|By Darrell Delamaide|
— The supercommittee to cut the deficit was a bad idea, and its failure is a good thing for America.
Pundits are having a good time picking winners and losers after this latest chapter in the ongoing debt debacle, but it’s fairly obvious.
Congress — not just the congressional leaders, but each and every lawmaker — loses again, for trying to kick the can down the road and abdicating their responsibilities by creating the supercommittee in the first place. Voters should remember this next November.
Winners in this case are the American people and the democratic process, because the attempt of a small minority with unlimited funds to foist on the nation an anti-tax agenda that is inimical to the interests of the middle class was foiled.
Given that the supercommittee was never going to agree on something truly reasonable and helpful, like letting the tax cuts enacted under President George W. Bush expire, no agreement is the best result we could hope for.
The supercommittee has failed and the sky didn’t fall, Treasury yields are not skyrocketing, and inflation continues to be nonexistent. Imagine that.
There are real problems in the world — the collapse of the euro, the all-but-certain prospect of recession in Europe, sluggish growth and high unemployment in the U.S. — but the deficit isn’t one of them.
What about jobs?
The urgency to cut the deficit was an artificial crisis fomented for ideological reasons that have nothing to do with fiscal responsibility and everything to do with reducing taxes on the wealthy. Deficits aren’t the problem, jobs are, and what we needed was a supercommittee on stimulating job creation.
Sadly, the failure of the panel chaired by Sen. Patty Murray (D., Wash.) and Rep. Jeb Hensarling (R., Texas) to cut the deficit won’t do anything to help the economy, but at least we have been spared the harm that would have surely resulted from any “compromise.”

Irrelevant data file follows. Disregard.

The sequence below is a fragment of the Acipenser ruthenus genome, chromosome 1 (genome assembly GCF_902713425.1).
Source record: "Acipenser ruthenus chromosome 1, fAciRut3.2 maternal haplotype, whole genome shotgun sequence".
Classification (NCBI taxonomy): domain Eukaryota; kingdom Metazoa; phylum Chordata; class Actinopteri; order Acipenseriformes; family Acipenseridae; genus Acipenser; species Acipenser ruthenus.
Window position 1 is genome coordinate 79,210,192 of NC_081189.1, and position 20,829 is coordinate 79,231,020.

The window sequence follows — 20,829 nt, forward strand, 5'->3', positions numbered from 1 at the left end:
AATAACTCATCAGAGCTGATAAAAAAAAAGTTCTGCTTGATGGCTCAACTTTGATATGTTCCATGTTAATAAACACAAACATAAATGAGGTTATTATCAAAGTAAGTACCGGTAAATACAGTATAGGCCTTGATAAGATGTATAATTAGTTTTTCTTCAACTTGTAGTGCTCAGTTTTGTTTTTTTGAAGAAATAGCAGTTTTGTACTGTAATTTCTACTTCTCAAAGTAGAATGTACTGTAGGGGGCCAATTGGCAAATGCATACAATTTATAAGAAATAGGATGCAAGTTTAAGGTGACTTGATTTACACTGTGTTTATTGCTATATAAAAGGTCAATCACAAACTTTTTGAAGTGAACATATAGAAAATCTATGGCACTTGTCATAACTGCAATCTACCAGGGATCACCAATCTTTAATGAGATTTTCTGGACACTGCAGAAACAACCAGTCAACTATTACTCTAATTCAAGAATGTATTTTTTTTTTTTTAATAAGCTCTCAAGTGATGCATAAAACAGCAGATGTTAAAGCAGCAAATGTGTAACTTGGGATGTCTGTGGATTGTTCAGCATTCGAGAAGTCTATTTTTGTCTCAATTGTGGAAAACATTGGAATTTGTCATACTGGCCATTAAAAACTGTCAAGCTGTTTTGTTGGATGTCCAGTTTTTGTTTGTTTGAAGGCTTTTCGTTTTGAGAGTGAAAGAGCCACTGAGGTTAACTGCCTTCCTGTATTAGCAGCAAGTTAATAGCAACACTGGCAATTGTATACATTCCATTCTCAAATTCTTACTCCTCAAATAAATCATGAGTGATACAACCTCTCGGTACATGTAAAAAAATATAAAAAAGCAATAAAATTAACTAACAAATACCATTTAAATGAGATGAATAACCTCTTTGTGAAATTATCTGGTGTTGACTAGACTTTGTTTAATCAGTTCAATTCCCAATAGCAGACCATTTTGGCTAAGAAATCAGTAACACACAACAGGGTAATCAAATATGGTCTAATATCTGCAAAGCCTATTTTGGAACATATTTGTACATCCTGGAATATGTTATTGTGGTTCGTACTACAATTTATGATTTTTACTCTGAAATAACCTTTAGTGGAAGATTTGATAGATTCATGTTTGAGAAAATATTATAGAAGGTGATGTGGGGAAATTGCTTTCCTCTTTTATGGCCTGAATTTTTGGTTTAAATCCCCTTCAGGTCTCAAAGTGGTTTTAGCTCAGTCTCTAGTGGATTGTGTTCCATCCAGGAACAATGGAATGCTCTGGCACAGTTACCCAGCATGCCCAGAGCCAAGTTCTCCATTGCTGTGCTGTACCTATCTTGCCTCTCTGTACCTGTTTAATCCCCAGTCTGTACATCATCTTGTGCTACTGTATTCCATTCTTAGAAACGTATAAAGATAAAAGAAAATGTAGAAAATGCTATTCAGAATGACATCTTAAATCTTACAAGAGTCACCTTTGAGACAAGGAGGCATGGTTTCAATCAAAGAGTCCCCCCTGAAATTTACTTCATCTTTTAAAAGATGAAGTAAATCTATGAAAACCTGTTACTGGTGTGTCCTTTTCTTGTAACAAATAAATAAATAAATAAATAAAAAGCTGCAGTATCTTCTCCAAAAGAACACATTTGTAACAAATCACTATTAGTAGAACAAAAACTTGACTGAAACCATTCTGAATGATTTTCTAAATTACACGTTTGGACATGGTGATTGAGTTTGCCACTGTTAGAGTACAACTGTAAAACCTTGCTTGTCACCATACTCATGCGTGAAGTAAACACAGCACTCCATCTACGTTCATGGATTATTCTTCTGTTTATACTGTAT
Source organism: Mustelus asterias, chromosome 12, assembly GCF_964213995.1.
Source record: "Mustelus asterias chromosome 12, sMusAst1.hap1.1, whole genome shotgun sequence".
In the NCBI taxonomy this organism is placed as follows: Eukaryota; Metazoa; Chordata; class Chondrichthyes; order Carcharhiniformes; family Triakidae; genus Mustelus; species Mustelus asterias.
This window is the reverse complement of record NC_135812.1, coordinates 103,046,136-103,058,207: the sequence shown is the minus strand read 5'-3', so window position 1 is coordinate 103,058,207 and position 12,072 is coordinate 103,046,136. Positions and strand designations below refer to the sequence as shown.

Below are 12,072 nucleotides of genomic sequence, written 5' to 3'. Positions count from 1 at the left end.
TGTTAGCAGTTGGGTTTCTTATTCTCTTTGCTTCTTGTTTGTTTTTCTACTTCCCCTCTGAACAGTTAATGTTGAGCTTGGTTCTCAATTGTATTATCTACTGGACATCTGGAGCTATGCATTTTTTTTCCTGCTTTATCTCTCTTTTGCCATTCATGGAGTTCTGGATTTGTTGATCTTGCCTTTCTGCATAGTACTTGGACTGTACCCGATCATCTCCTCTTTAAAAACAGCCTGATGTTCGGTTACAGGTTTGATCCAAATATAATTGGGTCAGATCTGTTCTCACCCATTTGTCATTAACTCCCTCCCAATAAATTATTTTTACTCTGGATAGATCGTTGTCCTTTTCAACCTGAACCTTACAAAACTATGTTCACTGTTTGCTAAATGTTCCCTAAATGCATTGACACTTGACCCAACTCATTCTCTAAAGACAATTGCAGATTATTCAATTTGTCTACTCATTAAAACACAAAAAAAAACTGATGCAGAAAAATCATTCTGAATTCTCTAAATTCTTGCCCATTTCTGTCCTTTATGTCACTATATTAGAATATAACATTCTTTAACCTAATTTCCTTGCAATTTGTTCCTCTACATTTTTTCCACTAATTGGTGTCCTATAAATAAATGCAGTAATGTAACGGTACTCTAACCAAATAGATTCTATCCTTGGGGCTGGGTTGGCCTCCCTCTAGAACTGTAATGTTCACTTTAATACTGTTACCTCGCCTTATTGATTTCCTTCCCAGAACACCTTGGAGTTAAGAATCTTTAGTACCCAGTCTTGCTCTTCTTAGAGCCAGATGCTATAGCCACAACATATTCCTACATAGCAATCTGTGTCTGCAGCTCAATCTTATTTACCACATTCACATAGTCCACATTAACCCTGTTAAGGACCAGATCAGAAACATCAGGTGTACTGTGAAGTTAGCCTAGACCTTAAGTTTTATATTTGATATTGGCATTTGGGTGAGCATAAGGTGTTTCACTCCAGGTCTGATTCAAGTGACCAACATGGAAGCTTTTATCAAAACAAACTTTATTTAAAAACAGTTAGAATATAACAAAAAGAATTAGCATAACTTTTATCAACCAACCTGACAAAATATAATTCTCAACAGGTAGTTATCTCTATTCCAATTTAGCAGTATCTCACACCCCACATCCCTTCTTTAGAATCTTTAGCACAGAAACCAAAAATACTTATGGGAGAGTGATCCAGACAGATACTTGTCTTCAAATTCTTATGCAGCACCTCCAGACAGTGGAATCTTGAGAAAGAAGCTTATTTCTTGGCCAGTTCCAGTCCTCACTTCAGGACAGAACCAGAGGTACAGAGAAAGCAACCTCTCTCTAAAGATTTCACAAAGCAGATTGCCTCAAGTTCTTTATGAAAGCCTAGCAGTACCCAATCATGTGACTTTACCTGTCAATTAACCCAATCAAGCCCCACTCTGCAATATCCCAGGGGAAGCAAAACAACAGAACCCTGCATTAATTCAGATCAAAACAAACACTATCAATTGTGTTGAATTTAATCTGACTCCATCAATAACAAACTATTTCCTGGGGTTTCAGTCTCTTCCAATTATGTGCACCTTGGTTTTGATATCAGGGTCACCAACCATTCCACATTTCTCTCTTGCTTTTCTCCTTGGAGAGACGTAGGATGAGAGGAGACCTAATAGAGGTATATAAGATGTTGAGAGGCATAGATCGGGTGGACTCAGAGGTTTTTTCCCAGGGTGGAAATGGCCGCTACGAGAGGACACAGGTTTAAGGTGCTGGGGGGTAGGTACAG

Another recent failure — that of a House Republican leadership increasingly out of touch both with reality and the electorate — to get a balanced-budget amendment passed should also be celebrated. Even though it was just more political theater from that same ideological minority, every triumph of reason in this disreputable Congress should be welcomed.
The amendment garnered only 261 votes in the House on Friday, well short of the 290 needed to pass it with a two-thirds majority and down dramatically from the 300 votes a similar proposal obtained in 1995. A balanced-budget amendment is always a bad idea, and more legislators are coming to realize this.
Look to Europe
Why these failures should be celebrated is clear from the euro’s death spiral. Fiscal hardliners in Europe have the upper hand and are undoing 50 years of European integration by blindly following this benighted ideology.
Greece, Italy, Spain and Ireland face a much tougher constraint than a balanced-budget amendment through being shackled to a common currency that’s designed to favor Germany. The insistence by Berlin that these countries impose draconian fiscal austerity to pay for Germany’s prosperity is driving the Continent into recession — including, of course, Germany.
Voters are coming to realize how misguided their elected leaders are. Politicians on both sides of the Atlantic are seeing their poll numbers drop, but somehow the bulb doesn’t go on in their heads.
Instead, in Europe, they have abdicated political responsibility and put “technocrats” — the same bloodless technicians who crafted the disastrous euro scheme in the first place — in charge of sorting out the mess. They will have as much success as our supercommittee.
It’s a sad state of affairs. Europe and the U.S. are now looking at a new recession, continued high unemployment, and increasing political turmoil as restive voters make their frustration known.
How all this will play out now in the 2012 electoral campaign remains to be seen. Mitt Romney, the former governor of Massachusetts, is getting high-level endorsements that would seem to make him the Republicans’ frontrunner, even though polls say otherwise.
President Barack Obama’s completed a successful Asian trip notable for his tough stance on China’s aggressiveness in the South China Sea. It would still seem that the presidential race is taking shape as a contest between these two men.
What impact the dramatic failures of Congress will have is another question. Despite the efforts of the Republican leadership to kowtow to the aggressive tea-party minority, the GOP is riven still between extremists and conservatives, leaving moderate Republicans and independents wondering whom to vote for.
It would seem to offer an opening to Democratic candidates, but with the media narrative being dominated by Republicans, that’s difficult to discern.
In the meantime, no champagne, but a quiet celebration is in order over a couple of bullets dodged.